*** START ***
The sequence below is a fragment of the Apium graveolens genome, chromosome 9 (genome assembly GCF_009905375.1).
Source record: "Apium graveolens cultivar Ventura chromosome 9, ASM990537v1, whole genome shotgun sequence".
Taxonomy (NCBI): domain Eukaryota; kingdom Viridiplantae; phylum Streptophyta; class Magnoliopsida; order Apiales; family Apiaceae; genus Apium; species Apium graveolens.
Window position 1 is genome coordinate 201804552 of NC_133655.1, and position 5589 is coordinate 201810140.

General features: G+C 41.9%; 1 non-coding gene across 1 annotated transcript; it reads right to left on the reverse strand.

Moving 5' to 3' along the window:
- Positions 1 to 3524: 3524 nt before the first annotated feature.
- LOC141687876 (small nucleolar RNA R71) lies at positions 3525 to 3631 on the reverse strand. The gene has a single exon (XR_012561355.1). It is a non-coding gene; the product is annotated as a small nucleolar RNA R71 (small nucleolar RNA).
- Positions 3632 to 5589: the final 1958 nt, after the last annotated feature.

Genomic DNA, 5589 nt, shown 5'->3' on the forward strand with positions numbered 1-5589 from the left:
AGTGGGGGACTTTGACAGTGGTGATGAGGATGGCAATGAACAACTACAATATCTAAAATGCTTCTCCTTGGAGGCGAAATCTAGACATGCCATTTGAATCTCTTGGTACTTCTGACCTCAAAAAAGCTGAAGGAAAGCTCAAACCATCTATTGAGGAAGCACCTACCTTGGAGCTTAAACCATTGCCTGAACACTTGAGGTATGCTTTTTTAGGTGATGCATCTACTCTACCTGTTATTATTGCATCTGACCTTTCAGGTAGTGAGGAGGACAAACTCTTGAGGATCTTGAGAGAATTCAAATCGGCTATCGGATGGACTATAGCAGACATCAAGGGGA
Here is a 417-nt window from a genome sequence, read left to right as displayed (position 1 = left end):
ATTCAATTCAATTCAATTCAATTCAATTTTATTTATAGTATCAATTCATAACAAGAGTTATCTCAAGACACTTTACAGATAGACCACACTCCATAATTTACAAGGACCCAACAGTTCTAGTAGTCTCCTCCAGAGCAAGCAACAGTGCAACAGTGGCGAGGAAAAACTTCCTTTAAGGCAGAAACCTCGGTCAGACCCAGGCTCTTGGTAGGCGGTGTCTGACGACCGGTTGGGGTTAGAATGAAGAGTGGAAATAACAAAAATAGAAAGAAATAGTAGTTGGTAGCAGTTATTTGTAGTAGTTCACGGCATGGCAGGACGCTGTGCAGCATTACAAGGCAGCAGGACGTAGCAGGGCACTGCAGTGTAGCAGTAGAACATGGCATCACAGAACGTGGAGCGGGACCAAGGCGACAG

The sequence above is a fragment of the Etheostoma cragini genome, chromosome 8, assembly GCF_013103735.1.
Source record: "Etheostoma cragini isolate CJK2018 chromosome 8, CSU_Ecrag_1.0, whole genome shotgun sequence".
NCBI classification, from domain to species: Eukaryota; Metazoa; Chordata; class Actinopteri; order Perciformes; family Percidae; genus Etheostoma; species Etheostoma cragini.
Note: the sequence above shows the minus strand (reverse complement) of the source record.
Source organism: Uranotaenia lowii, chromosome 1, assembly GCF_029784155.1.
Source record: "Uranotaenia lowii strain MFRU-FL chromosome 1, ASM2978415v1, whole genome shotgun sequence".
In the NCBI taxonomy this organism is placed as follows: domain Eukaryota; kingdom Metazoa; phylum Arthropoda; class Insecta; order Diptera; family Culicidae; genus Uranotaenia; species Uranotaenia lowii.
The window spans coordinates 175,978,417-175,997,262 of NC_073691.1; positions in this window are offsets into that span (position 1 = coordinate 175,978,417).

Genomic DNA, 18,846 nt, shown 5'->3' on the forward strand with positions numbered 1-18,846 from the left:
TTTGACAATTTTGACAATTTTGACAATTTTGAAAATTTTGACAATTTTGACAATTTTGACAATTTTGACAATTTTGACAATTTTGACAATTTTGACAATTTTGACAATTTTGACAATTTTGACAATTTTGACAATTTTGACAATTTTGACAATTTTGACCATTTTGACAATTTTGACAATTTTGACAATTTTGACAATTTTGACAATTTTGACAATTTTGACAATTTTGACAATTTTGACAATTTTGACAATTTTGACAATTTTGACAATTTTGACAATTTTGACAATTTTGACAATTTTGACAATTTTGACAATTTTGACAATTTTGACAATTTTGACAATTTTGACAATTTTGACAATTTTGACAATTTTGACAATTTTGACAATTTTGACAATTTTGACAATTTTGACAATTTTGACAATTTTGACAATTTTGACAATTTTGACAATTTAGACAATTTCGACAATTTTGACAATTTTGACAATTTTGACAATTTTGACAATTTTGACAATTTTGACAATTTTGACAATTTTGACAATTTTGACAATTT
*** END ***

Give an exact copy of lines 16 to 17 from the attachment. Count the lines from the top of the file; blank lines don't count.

NCBI classification, from domain to species: Eukaryota; Metazoa; Chordata; class Actinopteri; order Perciformes; family Percidae; genus Etheostoma; species Etheostoma cragini.
Note: the sequence above shows the minus strand (reverse complement) of the source record.